Findings of Global Project on the History of Marine Animal Populations Led by TCD Academic Presented at International Conference

Posted on: 27 May 2009

International marine historians and scientists are gathering this week at a Census of Marine Life conference in Vancouver to discuss the findings of a global project History of Marine Animal Populations (HMAP), headed up by Trinity College Dublin’s Professor Poul Holm, Academic Director of TCD’s arts and humanities research institute, the Long Room Hub.

Before oil hunters in the early 1800s harpooned whales, the ocean around New Zealand teemed with about 27,000 southern right whales – roughly 30 times as many as today – according to one of several  reconstructions of ocean life from the past in  to be presented at  the conference.

At about the same time, researchers say large pods of blue whales and orcas, blue sharks and thresher sharks darkened the waters off Cornwall, England, herds of harbour porpoise pursued fish upriver, and dolphins regularly played in waters inshore.

TCD’s Professor Poul Holm, a maritime historian and global chair of the History of Marine Animal Populations (HMAP) project says:  “We now know that the distribution and abundance of marine animal populations change dramatically over time. Climate and humanity forces changes and while few marine species have gone extinct, entire marine ecosystems may have been depleted beyond recovery. Understanding historical patterns of resource exploitation and identifying what has actually been lost in the habitat is essential to develop and implement recovery plans for depleted marine ecosystem”.

The HMAP project, which forms part of Census of Marine Life, an international science research programme, was co-designed in 1999 by Professor Holm and he has been the lead  principal investigator throughout the project, which will end in December 2010. 

Commenting on the significance of the project, Professor Holm says: “The development of marine environmental history in no more than ten years has been phenomenal. We now know the basic outline of the origins of commercial fisheries in Northern Europe, we have a good sense of developments in many regions around the globe during the last 500 years ranging from the Caribbean to the White Sea, from the American Pacific to New Zealand. However, the demands of the global fish market is accelerating the impact of human extractions from the oceans, especially in the deep seas and in tropical waters”.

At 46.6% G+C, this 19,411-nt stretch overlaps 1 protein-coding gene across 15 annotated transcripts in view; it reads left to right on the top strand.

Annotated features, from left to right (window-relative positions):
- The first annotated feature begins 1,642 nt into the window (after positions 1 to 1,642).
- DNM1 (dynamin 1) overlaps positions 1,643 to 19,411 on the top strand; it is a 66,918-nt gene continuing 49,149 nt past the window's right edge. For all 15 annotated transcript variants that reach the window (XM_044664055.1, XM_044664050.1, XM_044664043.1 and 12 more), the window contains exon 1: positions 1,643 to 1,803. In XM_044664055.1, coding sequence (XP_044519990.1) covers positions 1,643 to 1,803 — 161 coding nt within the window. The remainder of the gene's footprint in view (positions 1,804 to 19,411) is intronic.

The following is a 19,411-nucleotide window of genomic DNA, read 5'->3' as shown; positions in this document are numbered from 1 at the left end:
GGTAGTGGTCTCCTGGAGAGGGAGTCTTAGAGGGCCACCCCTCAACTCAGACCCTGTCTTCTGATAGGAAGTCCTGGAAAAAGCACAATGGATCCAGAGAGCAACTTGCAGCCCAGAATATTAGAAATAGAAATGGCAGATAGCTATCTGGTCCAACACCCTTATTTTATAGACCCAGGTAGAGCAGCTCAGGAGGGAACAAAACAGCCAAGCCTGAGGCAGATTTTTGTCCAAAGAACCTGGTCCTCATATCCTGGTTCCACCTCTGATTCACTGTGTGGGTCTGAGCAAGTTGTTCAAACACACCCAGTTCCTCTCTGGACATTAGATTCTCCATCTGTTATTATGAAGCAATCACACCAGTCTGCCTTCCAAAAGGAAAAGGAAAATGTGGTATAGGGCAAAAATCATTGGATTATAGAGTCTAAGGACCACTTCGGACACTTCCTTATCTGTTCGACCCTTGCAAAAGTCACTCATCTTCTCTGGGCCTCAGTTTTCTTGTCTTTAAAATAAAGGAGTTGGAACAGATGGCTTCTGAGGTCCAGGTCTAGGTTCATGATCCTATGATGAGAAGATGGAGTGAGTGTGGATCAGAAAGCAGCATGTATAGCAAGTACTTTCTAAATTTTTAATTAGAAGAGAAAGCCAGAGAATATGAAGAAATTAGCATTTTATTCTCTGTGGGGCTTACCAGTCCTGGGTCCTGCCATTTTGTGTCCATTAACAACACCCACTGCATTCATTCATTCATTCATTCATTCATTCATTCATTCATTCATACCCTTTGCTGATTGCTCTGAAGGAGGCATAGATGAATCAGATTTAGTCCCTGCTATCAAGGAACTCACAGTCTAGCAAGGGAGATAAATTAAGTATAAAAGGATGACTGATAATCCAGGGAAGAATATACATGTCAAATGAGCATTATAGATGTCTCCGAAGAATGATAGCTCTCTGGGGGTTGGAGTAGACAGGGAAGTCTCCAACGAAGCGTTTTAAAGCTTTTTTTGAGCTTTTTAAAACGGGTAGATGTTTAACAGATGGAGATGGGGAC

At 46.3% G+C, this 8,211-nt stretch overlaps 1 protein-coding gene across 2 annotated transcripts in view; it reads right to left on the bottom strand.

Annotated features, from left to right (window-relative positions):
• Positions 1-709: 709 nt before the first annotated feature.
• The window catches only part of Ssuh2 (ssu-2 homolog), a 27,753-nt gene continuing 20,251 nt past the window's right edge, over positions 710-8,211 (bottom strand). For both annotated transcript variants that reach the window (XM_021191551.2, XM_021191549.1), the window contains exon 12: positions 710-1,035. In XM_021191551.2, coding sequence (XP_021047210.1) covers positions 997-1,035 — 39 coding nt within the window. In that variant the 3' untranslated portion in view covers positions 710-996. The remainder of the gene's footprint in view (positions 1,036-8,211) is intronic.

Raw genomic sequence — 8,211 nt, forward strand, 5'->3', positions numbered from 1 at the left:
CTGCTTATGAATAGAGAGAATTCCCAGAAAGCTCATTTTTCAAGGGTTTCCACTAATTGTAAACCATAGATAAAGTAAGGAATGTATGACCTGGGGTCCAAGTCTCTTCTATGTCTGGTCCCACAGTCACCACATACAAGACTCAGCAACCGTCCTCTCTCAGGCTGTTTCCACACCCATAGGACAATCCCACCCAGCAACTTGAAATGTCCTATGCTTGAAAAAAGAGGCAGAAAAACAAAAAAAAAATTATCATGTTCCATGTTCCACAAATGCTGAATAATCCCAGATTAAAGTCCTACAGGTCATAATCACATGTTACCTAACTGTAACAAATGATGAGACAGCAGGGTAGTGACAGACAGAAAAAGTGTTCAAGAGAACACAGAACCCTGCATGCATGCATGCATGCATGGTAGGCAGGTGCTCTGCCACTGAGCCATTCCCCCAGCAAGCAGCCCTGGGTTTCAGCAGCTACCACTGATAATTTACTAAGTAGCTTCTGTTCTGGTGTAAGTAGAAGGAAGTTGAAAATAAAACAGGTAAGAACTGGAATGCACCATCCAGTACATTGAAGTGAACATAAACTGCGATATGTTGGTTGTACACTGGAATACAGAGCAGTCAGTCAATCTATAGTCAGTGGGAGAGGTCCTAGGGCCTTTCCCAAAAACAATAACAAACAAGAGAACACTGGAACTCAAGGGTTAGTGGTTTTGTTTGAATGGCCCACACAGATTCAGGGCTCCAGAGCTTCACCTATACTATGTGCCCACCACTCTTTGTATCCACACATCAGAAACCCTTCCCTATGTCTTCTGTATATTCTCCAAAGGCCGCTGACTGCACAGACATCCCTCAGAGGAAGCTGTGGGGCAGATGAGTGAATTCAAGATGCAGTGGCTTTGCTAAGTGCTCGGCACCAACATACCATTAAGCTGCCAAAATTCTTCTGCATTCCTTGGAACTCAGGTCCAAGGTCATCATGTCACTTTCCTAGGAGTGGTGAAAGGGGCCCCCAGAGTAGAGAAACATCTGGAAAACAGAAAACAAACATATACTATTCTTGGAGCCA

“Marine environmental historians are challenged not only to understand the interaction of humans and the sea but also to put their knowledge at the service of society. Marine conservation agencies from Australia to South Africa and all around the North Atlantic have formally recognised the importance to future management of the sea of information on historical baselines of past ecosystems and human impact. It is of specific Irish interest that the International Council for the Exploration of the Seas of which Ireland is a member has recognised the HMAP approach as a key methodology to inform conservation agencies of past biological biodiversity, distribution, and abundance for future conservation goals.”

Commenting specifically on future Irish studies, Professor Holm says: “Unfortunately, we have not so far undertaken any specific Irish studies. However, I am keen to develop the field here and would welcome students who have an interest in Irish environmental history. Famously, Irish waters were rich in resources for foreign fishermen while Irish fisheries developed quite late. The particular problems of foreign and native fisheries need to be studied both for their neglected historical interest and to establish conservation targets based on an understanding of what the ocean used to look like.”

Oceans Past II Conference, 2009
International scientists at the second Oceans Past conference (, organised by the Census of Marine Life will present findings such as:
– Timelines over which giant marine life populations declined. For example,  large freshwater fish caught by Europeans started shrinking in medieval times, sending fishers to sea;

– A shift from eating locally-caught freshwater to marine fish species occurred around 1000 AD;   

– New fishing boats and equipment invented in the 1500s made it possible to venture from coastal to deep sea fishing; 

– In the early to mid 1800s, years of overfishing followed by extreme weather collapsed a European herring fishery.  Then, the jellyfish that herring had preyed upon flourished, seriously altering the food web.

The conference themes include:
– Historical patterns of change in marine ecosystems;
– The social and economic drivers and consequences of the changes;
– Historical examples of ecosystem recoveries and prospects for future recoveries; and
– The Sea Ahead: the Future of Marine Ecosystems